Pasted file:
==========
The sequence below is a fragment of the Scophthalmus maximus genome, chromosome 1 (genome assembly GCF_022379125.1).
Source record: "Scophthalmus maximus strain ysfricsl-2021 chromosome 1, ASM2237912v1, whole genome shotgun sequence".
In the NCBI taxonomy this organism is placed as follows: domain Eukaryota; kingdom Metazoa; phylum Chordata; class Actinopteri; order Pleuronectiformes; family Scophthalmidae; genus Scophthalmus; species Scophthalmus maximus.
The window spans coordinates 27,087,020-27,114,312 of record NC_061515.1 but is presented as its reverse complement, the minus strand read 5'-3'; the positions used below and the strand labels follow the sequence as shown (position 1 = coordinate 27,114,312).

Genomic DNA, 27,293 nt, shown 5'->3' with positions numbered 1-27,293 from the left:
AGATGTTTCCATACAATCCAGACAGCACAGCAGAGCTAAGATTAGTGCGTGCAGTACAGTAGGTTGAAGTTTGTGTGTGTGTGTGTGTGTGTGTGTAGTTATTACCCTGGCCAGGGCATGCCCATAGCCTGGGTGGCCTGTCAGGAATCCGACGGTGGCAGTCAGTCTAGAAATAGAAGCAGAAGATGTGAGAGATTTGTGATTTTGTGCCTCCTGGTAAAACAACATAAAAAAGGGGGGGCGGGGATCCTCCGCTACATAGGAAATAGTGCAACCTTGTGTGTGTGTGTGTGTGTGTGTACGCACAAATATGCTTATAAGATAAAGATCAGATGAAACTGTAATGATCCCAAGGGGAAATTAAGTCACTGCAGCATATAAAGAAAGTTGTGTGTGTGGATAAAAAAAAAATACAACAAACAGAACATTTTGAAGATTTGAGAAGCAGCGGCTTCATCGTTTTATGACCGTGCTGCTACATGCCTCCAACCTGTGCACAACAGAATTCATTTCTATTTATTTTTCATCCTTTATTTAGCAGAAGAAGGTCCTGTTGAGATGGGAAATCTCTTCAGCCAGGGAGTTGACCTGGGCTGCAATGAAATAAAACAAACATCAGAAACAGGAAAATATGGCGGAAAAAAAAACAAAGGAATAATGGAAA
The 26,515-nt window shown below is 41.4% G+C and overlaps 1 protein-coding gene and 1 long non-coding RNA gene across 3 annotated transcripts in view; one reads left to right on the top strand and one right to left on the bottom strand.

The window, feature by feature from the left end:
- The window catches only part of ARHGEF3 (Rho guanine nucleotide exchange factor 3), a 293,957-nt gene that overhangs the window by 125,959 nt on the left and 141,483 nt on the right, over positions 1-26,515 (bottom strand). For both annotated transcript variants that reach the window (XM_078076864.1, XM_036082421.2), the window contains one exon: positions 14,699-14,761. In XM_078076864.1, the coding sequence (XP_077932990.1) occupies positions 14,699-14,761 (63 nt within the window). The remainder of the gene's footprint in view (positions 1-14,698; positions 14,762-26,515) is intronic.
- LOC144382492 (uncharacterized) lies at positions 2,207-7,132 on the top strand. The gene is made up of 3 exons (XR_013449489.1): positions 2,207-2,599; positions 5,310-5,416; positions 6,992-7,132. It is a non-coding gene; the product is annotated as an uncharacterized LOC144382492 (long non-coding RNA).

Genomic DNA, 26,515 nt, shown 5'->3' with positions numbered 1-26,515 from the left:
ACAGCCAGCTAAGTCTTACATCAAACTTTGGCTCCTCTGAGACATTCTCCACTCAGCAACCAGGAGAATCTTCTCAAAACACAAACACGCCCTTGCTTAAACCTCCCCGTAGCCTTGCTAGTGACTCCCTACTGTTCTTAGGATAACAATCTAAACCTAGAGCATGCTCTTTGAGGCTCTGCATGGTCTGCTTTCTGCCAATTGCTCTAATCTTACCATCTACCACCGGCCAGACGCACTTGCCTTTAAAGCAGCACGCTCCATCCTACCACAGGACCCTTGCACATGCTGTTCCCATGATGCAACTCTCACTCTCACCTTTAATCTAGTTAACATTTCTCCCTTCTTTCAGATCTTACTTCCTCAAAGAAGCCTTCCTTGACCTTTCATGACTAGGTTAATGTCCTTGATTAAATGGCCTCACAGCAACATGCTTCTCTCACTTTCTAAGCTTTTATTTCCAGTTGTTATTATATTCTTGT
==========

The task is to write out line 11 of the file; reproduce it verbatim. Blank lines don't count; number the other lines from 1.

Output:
Genomic DNA, 26,515 nt, shown 5'->3' with positions numbered 1-26,515 from the left: